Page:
The Types of Docks And The Best Ways to Spot Them
If you’re in freight shipping, you likely regularly work with businesses that have docks. That means that, in order to minimize the amount of potential issues during pickups or deliveries, you want to know all the ins and outs of their respective options.
That is why we’ve prepared some information that we thought might help you keep unwanted issues to a minimum.
The types of loading docks
Loading docks are pretty standard. They are 48 inches tall (standard truck trailer level) and they always serve the purpose of making loading from a truck and unloading as easy as possible.
With that said, there are a few different types of loading docks that differ in some key features.
Flush (Standard) Loading Dock
Standard docks are simple openings in a wall at truck height. Most of the time they have cushioning at the truck entry points to avoid any potential damage to the trailer.
Needless to say that these are the most common types of docks for several reasons. Mainly, they save space as they don’t protrude from the building, nor do they provide any additional shelter for the trucks, such as a garage. Along with saving space, they still provide ample protection from the elements for the staff as everyone can be safely inside the building during loading and unloading.
Sawtooth Loading Dock
Sawtooth loading docks can be open or closed (more on that below). That means that this solution regards space management more so than protection from the elements.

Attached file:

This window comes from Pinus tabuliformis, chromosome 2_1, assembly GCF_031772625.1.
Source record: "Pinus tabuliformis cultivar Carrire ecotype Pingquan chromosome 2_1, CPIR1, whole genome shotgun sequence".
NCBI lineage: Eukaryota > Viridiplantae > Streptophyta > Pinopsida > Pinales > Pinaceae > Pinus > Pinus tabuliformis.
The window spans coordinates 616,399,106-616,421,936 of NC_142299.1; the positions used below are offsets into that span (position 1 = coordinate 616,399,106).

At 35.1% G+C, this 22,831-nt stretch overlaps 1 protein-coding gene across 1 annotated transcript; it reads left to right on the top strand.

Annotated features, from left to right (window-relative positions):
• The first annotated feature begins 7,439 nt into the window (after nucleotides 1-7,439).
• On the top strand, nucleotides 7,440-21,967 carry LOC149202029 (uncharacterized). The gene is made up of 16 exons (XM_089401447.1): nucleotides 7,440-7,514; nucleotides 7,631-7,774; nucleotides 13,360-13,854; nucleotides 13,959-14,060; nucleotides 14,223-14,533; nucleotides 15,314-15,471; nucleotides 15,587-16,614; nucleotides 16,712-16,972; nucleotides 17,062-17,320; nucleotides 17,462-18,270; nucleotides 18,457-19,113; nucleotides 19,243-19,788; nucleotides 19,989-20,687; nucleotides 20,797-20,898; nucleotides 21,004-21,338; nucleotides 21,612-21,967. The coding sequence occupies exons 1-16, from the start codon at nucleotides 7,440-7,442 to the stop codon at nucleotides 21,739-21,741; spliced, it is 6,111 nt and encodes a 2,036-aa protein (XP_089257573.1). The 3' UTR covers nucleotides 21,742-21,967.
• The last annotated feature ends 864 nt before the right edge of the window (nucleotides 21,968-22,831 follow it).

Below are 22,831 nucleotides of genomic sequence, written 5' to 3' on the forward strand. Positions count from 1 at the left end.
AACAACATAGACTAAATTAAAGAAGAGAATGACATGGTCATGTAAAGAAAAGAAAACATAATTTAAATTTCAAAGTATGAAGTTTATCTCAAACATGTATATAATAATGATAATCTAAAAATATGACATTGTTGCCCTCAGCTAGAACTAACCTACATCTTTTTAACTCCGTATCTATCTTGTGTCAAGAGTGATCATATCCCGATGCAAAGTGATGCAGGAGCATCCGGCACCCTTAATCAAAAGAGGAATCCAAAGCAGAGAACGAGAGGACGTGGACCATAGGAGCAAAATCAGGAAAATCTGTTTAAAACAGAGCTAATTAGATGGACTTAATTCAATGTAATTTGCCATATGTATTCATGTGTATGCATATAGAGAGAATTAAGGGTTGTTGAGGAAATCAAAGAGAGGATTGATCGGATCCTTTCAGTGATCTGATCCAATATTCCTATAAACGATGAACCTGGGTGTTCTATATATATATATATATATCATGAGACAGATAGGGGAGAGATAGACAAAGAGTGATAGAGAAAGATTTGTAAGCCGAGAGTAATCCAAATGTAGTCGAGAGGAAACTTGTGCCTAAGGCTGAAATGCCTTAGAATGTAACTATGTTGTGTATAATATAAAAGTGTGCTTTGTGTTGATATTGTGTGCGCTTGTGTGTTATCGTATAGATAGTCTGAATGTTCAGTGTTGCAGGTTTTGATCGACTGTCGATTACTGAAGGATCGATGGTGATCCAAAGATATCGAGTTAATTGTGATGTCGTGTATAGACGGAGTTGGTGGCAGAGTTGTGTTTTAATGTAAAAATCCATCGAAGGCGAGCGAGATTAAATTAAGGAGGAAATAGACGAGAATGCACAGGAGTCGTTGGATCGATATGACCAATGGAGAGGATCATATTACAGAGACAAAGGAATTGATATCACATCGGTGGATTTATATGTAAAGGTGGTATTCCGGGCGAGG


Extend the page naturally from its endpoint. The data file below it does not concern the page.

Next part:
These types of loading docks are useful when you need to accommodate multiple trucks, but have limited space.
For this reason, docks are placed at an angle relative to the building so that more trucks could fit at one time.
Considering that this solution is commonly used for saving space, you may want to check with your shipper/consignee if they require a straight truck before booking your shipment.
Open Loading Dock
Open loading docks are just that, docks that protrude from the building and are in the open, exposed to the elements. Usually, although not always, open docks have roofing to prevent cargo from getting wet during rain.
This type of dock is relatively unpopular, but it does have its advantages. For example, you don’t have to have your open dock protrude from the building. An open dock can be placed farther away from an office building if you’re looking to avoid clutter due to trucks coming and going.
Closed Loading Dock
Closed loading docks are the equivalent of buying a yacht of the shipping industry. They are also relatively rare as far as docks are concerned.
Closed docks allow for an entire truck or trucks to park in a closed garage-like space. That means that they take up the most space possible, but provide the ultimate protection and comfort for all parties involved.
How to spot a loading dock on Google Maps
If your shipper/consignee is not very responsive and you’re having trouble getting confirmation from them on whether they have the means to load/unload, it might be a good idea to check their location on Google Maps.
From aerial view, you can usually see if a certain location has a dock. For anyone that isn’t as experienced in dock scouting, they may look a little bit like windows.
That is why it’s best to check via street view as well and be 100% sure that what you’re seeing is actually a dock.
Docks are docks, but not all of them are created equal. Different docks have different pros and cons. If your shipment is in any way sensitive, make sure that your business partner can accommodate your needs.
You will also want to check Google Maps for your partners’ locations and be aware of what their possibilities are. If you are as prepared as possible, very little will be able to surprise you!
And that is all you’d need to know about shipping docks. For more information, you may want to visit our LTL shipping page and get acquainted with anything else you might need.